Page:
Debbie Sterling - Building girls' futures
Debbie Sterling is the founder and CEO of GoldieBlox, a toy company that introduces girls to engineering
Debbie Sterling is an inspirational woman. After graduating from Stanford University, where she studied Mechanical Engineering and Product Design, Debbie worked briefly for a jewellery company before launching GoldieBlox, a construction-based game for girls. The aim of GoldieBlox is to 'get girls building', and to inspire a generation of future engineers. We invited Debbie to the Royal Academy of Engineering, to answer some of our questions and tell us more about her company. Her passion and drive are evident in everything she says, and it is obvious from the start that this cause is very close to her heart. "When I was studying engineering, there were very few women in my programme, and it always bugged me. I noticed male classmates going on to do incredible things that were changing the world, and I realised how important engineering is". The lightbulb moment, when she decided to start her own toy company, came while talking to another girl on her programme: "She grew up playing with the boys toys - since then she knew she wanted to be an engineer".
The gendered divide in the toy industry, with building and construction toys aimed at boys, and the pink aisle of dolls aimed at girls, is something which strongly affects the choices and abilities of children as they grow up. Debbie never played with construction toys as a kid, and only found out about engineering at university. "Growing up, I thought I should become an artist. I played with dolls, stuffed animals and lots of arts and crafts. There is a perception that engineering isn't creative - which is very far from the truth".
Introducing a relatable, fun and feminine character, who is also an engineer, is a way to make new role models for girls. Debbie made it clear that, for her, the problem is a cultural one; "There is no inherent intellectual difference between boys and girls, it is a cultural problem that we have, in pop culture in the US and UK the role models for kids and all the STEM characters are male. The engineering boys club starts very early. If boys and girls grow up admiring this character and thinking that she is cool, as they grow older they won't be as biased in thinking that boys should be the only ones doing science". Debbie herself is a great role model for girls, and certainly goes against the stereotype of what an engineer should look like. She is young, charismatic and approachable.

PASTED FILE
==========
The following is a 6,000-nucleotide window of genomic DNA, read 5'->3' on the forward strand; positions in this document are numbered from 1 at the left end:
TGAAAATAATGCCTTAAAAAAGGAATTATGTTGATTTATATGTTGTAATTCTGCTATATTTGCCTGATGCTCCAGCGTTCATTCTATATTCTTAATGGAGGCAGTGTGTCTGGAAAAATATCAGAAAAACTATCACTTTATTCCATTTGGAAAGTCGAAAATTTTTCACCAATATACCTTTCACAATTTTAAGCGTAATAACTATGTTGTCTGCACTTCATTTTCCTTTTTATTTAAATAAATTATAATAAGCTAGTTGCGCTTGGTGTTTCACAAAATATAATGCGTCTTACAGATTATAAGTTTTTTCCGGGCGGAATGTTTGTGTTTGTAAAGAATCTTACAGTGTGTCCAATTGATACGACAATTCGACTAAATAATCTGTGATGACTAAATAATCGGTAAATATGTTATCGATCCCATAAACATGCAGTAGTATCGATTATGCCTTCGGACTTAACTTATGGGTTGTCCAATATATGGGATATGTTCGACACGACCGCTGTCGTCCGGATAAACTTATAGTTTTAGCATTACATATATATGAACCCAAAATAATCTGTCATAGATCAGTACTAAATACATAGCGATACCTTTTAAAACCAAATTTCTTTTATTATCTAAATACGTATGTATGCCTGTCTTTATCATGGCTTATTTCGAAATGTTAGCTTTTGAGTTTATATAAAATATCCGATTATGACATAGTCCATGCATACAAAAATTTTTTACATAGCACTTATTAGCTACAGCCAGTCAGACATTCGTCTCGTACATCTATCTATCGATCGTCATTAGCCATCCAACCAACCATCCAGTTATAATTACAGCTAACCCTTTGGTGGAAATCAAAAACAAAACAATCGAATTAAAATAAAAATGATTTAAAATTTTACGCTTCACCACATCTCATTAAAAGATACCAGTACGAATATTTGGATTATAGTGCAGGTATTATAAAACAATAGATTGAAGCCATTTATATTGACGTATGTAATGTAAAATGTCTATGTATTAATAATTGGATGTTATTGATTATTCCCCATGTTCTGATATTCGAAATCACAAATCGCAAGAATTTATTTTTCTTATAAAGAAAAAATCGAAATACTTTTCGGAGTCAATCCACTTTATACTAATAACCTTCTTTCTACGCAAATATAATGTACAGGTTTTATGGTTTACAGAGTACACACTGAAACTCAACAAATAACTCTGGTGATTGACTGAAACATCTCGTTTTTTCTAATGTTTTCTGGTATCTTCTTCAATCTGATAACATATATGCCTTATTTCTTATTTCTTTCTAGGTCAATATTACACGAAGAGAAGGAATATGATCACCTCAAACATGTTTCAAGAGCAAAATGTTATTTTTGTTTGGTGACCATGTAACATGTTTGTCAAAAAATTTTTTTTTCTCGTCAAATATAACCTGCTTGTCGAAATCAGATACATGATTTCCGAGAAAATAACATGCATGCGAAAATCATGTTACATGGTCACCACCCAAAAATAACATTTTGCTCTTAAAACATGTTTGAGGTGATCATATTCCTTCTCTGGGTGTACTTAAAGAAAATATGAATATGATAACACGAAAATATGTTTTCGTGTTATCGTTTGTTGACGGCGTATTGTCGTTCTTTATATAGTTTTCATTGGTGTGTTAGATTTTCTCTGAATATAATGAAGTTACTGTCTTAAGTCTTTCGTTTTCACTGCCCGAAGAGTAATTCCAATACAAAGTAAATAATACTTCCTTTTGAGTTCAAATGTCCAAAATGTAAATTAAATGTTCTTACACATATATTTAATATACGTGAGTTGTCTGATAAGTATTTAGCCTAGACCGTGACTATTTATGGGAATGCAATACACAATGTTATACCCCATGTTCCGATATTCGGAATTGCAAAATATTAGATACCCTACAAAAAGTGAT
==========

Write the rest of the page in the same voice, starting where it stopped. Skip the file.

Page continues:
When it comes to her own story and inspiration, Debbie's passion and commitment are unparalleled. When asked about how she started the company, and what she would be doing if she hadn't, the answers are brief but sincere: "Starting a company didn't feel like a choice. I can't picture myself doing anything else". This doesn't mean that it was an easy task - after graduating, Debbie worked furiously during her lunch breaks, evenings and weekends, talking to neuroscientists, parents and teachers to refine her idea.
While she is sitting in front of us, articulate, motivated and friendly, it is hard to imagine Debbie Sterling as anything but a successful, self-confident woman. We ask her what piece of advice she would give to her teenage self and she taps into an issue that many women in STEM have: insecurity. "As soon as I chose engineering as my major, I watched my GPA plummet. I didn't think I was smart enough to do it – all my male classmates seemed naturally good at it. I almost gave up multiple times because I didn't want to feel stupid". So her piece of advice is to never feel stupid for trying, and never avoid things just because you're afraid you might not be good enough. "Most people who are good at stuff have to work really really hard, even if they seem to naturally ‘get it’".
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